Session 1 – Intro to Environments



Titanfall utilises the environment a lot to help the player as you can run across and up walls to evade or confuse enemies. You can also grapple onto the edges of walls and building to hang from to either watch over top with minimal amounts of your body on show.

The player can determine the boundaries of the map/world as usually it is surrounded by a high solid wall, but in some areas you can jump over the top of the wall and then it throws up an ‘out of bounds’ message and gives you a short time limit before you die outside of the map. There are a couple of instances where there are cliff edges and if you end up falling or leaping down, you die due to a death barrier on the way down.

While in the game you can interact with some assets in the map such as turrets. To interact, you have to find a console that controls or activates the turret and you have to hack the terminal by holding ‘X’, ‘Square’ or ‘E’.




The environment in this game is quite different to most other games. For example, in a lot of games, the developers try to make the game as believable and ‘realistic’ as possible for the best immersive experience. Whereas in Portal, Valve have purposely tried to make the environment look artificial, clinical and faultless. They have done this because although it doesn’t seem ‘realistic’, it enforces the immersion and feel of the genre.

A game that in my opinion has the same genre as Portal is Warp, but the two games differ quite a bit in the way the developers have made the gameplay. For example, Portal is entirely first-person, so you have to have a lot more movement to get a feel of the map or scene, because it is a puzzle game, it is even more crucial to do so. Whereas in Warp, it is completely third person and you cannot change the viewing angle, because Warp is like this, you can see what is directly beside the character you play with, so you have to use tools such as a map to help you get around and complete levels.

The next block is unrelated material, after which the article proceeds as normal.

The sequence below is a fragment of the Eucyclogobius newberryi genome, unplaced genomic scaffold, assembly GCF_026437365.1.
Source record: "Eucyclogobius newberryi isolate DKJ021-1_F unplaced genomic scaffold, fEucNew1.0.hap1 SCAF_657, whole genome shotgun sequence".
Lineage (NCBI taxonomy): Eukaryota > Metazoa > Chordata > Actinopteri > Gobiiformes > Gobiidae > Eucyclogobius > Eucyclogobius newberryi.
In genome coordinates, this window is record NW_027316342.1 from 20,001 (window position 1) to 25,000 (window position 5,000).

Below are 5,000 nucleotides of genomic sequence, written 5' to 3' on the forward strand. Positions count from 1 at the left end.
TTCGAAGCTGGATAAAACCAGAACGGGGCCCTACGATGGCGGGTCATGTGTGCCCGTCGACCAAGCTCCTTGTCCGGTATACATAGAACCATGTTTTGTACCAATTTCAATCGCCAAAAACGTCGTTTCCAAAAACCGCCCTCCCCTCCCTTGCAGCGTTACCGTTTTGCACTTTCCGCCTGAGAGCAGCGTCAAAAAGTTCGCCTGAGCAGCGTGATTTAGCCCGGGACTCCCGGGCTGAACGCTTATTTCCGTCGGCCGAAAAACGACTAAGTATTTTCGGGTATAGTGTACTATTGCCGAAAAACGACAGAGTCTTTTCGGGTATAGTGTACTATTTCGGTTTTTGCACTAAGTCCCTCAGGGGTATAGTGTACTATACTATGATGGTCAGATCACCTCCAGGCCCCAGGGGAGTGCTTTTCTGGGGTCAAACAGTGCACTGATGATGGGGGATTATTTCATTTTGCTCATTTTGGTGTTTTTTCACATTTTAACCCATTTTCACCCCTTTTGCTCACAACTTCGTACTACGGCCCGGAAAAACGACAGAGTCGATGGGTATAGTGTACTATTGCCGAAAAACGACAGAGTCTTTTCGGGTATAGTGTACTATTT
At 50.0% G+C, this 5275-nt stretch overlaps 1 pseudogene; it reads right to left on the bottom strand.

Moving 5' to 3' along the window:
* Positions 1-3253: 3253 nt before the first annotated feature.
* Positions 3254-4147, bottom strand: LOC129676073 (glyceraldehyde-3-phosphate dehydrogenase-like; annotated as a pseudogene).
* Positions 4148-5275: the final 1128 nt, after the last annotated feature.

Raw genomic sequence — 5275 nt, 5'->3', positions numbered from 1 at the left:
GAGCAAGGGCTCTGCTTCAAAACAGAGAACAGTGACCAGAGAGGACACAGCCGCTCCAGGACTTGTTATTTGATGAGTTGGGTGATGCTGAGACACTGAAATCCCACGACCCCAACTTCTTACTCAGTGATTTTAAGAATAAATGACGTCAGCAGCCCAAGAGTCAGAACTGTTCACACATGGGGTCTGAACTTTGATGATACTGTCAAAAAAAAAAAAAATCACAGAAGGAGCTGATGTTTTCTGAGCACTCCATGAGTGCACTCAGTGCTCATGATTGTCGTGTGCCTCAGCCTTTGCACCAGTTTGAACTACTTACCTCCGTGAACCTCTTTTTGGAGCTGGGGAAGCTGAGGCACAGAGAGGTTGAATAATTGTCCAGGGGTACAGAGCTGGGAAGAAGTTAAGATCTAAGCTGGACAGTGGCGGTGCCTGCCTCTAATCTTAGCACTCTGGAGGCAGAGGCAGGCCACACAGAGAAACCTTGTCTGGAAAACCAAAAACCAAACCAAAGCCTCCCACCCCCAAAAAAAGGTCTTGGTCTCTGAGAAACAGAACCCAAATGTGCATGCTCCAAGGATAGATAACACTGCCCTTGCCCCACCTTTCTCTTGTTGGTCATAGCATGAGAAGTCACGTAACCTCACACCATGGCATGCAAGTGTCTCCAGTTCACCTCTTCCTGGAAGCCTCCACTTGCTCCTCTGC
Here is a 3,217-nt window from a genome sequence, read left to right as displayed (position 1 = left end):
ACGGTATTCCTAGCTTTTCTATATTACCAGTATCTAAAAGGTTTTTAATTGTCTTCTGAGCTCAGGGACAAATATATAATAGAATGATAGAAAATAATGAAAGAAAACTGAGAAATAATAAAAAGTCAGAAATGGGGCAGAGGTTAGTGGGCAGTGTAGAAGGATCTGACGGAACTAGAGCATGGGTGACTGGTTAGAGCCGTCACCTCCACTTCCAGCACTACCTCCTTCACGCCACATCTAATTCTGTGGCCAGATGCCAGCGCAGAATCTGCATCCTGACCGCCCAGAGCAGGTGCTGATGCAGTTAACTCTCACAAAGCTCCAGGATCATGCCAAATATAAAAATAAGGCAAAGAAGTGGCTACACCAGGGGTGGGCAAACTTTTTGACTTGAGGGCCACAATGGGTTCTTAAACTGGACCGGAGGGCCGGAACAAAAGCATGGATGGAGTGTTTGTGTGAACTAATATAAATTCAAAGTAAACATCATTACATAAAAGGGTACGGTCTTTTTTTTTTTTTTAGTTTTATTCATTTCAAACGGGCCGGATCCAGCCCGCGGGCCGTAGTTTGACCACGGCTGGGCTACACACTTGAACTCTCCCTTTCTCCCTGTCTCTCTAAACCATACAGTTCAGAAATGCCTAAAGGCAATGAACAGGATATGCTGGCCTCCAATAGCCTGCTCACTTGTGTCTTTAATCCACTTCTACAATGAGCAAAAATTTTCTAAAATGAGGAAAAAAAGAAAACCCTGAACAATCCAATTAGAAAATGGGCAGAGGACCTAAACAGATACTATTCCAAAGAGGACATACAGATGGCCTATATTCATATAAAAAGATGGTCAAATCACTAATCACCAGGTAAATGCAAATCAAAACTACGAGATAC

The level of detail is consistent throughout the whole of Portal, the actual level boundaries (walls, ceiling, doors, etc.) are very simple and plain but have a slightly realistic texture with small amounts of dirt. Object models in the game, for example, cameras, buttons and boxes, have very simple texture maps, but use a fair amount of polygons to emphasise the level of detail. Doing this makes the gameplay a lot more enjoyable and gives a false look of excess amounts of detail.


Battlefield 4

Comparing COD2 and Battlefield 4 and how the environment has changed; the environment has changed dramatically. As in BF4 it almost appears realistic and true-to-life, whereas in Call of Duty 2 it looks very artificial or ‘fake’ as the comparison shows in the screenshots below.


In the future I would imagine the games to look like a real life scenario, for example the gaming experience would feel like you were looking at footage from a soldier running around a battlefield with a go-pro camera attached at their POV- my personal opinion of the ultimate cinematic feel to a game.


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